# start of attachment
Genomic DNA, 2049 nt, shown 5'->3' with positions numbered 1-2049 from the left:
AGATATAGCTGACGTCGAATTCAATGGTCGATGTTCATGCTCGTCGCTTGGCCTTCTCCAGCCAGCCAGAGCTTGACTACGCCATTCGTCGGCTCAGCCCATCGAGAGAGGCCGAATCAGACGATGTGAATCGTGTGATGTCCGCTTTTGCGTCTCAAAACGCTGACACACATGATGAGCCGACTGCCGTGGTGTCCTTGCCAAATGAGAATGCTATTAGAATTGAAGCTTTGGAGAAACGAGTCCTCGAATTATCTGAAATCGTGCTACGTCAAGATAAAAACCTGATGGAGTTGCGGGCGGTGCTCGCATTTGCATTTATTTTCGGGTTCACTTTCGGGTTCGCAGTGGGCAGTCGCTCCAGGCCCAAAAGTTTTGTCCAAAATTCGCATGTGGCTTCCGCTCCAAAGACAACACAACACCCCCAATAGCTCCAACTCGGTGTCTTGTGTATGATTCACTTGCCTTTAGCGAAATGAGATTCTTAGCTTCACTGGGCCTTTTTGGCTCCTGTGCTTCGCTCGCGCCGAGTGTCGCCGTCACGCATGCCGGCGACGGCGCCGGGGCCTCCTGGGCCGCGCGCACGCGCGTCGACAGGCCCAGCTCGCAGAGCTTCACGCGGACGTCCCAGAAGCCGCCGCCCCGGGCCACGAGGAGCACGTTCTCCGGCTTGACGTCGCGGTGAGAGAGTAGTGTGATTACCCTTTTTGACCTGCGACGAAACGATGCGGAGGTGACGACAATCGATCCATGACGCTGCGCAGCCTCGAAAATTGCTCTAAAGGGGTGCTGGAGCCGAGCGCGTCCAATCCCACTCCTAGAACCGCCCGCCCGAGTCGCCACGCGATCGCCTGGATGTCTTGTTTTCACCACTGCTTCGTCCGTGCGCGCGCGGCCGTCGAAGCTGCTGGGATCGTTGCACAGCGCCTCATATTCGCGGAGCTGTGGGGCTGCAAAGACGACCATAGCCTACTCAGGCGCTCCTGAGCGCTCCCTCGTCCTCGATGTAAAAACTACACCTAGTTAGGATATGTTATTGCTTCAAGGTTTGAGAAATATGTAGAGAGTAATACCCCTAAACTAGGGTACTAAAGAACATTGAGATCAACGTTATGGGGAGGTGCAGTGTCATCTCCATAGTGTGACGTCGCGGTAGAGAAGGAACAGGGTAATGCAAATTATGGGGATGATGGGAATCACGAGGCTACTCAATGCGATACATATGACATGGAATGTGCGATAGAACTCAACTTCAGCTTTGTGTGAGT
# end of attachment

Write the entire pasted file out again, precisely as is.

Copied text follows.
Genomic DNA, 2049 nt, shown 5'->3' with positions numbered 1-2049 from the left:
AGATATAGCTGACGTCGAATTCAATGGTCGATGTTCATGCTCGTCGCTTGGCCTTCTCCAGCCAGCCAGAGCTTGACTACGCCATTCGTCGGCTCAGCCCATCGAGAGAGGCCGAATCAGACGATGTGAATCGTGTGATGTCCGCTTTTGCGTCTCAAAACGCTGACACACATGATGAGCCGACTGCCGTGGTGTCCTTGCCAAATGAGAATGCTATTAGAATTGAAGCTTTGGAGAAACGAGTCCTCGAATTATCTGAAATCGTGCTACGTCAAGATAAAAACCTGATGGAGTTGCGGGCGGTGCTCGCATTTGCATTTATTTTCGGGTTCACTTTCGGGTTCGCAGTGGGCAGTCGCTCCAGGCCCAAAAGTTTTGTCCAAAATTCGCATGTGGCTTCCGCTCCAAAGACAACACAACACCCCCAATAGCTCCAACTCGGTGTCTTGTGTATGATTCACTTGCCTTTAGCGAAATGAGATTCTTAGCTTCACTGGGCCTTTTTGGCTCCTGTGCTTCGCTCGCGCCGAGTGTCGCCGTCACGCATGCCGGCGACGGCGCCGGGGCCTCCTGGGCCGCGCGCACGCGCGTCGACAGGCCCAGCTCGCAGAGCTTCACGCGGACGTCCCAGAAGCCGCCGCCCCGGGCCACGAGGAGCACGTTCTCCGGCTTGACGTCGCGGTGAGAGAGTAGTGTGATTACCCTTTTTGACCTGCGACGAAACGATGCGGAGGTGACGACAATCGATCCATGACGCTGCGCAGCCTCGAAAATTGCTCTAAAGGGGTGCTGGAGCCGAGCGCGTCCAATCCCACTCCTAGAACCGCCCGCCCGAGTCGCCACGCGATCGCCTGGATGTCTTGTTTTCACCACTGCTTCGTCCGTGCGCGCGCGGCCGTCGAAGCTGCTGGGATCGTTGCACAGCGCCTCATATTCGCGGAGCTGTGGGGCTGCAAAGACGACCATAGCCTACTCAGGCGCTCCTGAGCGCTCCCTCGTCCTCGATGTAAAAACTACACCTAGTTAGGATATGTTATTGCTTCAAGGTTTGAGAAATATGTAGAGAGTAATACCCCTAAACTAGGGTACTAAAGAACATTGAGATCAACGTTATGGGGAGGTGCAGTGTCATCTCCATAGTGTGACGTCGCGGTAGAGAAGGAACAGGGTAATGCAAATTATGGGGATGATGGGAATCACGAGGCTACTCAATGCGATACATATGACATGGAATGTGCGATAGAACTCAACTTCAGCTTTGTGTGAGT